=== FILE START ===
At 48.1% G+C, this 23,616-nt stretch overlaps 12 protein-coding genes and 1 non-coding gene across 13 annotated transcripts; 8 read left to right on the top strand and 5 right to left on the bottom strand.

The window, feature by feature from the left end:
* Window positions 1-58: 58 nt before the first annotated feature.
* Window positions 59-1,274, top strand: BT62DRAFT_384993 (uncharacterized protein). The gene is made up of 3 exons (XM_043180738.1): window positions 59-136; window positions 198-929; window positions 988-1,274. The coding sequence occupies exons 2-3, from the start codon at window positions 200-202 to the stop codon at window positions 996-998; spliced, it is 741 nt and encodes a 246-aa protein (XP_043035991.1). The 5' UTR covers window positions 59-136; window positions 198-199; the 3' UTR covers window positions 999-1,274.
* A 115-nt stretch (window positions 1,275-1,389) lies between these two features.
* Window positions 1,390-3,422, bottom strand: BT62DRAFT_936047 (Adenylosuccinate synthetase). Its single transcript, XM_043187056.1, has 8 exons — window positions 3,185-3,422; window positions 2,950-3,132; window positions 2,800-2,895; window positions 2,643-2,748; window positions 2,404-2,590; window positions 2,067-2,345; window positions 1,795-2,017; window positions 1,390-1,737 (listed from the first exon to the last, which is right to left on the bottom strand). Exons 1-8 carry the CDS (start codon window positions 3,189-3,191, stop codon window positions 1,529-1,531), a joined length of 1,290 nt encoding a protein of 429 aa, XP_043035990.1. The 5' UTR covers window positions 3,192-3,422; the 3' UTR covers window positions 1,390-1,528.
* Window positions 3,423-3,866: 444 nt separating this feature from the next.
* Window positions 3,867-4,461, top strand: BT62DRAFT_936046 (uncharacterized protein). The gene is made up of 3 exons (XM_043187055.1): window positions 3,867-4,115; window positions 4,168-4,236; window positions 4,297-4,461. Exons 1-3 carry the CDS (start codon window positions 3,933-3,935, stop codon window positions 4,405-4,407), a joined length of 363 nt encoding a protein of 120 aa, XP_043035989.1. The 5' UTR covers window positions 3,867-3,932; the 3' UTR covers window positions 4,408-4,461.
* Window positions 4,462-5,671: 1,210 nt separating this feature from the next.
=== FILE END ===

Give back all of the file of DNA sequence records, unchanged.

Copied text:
At 48.1% G+C, this 23,616-nt stretch overlaps 12 protein-coding genes and 1 non-coding gene across 13 annotated transcripts; 8 read left to right on the top strand and 5 right to left on the bottom strand.

The window, feature by feature from the left end:
* Window positions 1-58: 58 nt before the first annotated feature.
* Window positions 59-1,274, top strand: BT62DRAFT_384993 (uncharacterized protein). The gene is made up of 3 exons (XM_043180738.1): window positions 59-136; window positions 198-929; window positions 988-1,274. The coding sequence occupies exons 2-3, from the start codon at window positions 200-202 to the stop codon at window positions 996-998; spliced, it is 741 nt and encodes a 246-aa protein (XP_043035991.1). The 5' UTR covers window positions 59-136; window positions 198-199; the 3' UTR covers window positions 999-1,274.
* A 115-nt stretch (window positions 1,275-1,389) lies between these two features.
* Window positions 1,390-3,422, bottom strand: BT62DRAFT_936047 (Adenylosuccinate synthetase). Its single transcript, XM_043187056.1, has 8 exons — window positions 3,185-3,422; window positions 2,950-3,132; window positions 2,800-2,895; window positions 2,643-2,748; window positions 2,404-2,590; window positions 2,067-2,345; window positions 1,795-2,017; window positions 1,390-1,737 (listed from the first exon to the last, which is right to left on the bottom strand). Exons 1-8 carry the CDS (start codon window positions 3,189-3,191, stop codon window positions 1,529-1,531), a joined length of 1,290 nt encoding a protein of 429 aa, XP_043035990.1. The 5' UTR covers window positions 3,192-3,422; the 3' UTR covers window positions 1,390-1,528.
* Window positions 3,423-3,866: 444 nt separating this feature from the next.
* Window positions 3,867-4,461, top strand: BT62DRAFT_936046 (uncharacterized protein). The gene is made up of 3 exons (XM_043187055.1): window positions 3,867-4,115; window positions 4,168-4,236; window positions 4,297-4,461. Exons 1-3 carry the CDS (start codon window positions 3,933-3,935, stop codon window positions 4,405-4,407), a joined length of 363 nt encoding a protein of 120 aa, XP_043035989.1. The 5' UTR covers window positions 3,867-3,932; the 3' UTR covers window positions 4,408-4,461.
* Window positions 4,462-5,671: 1,210 nt separating this feature from the next.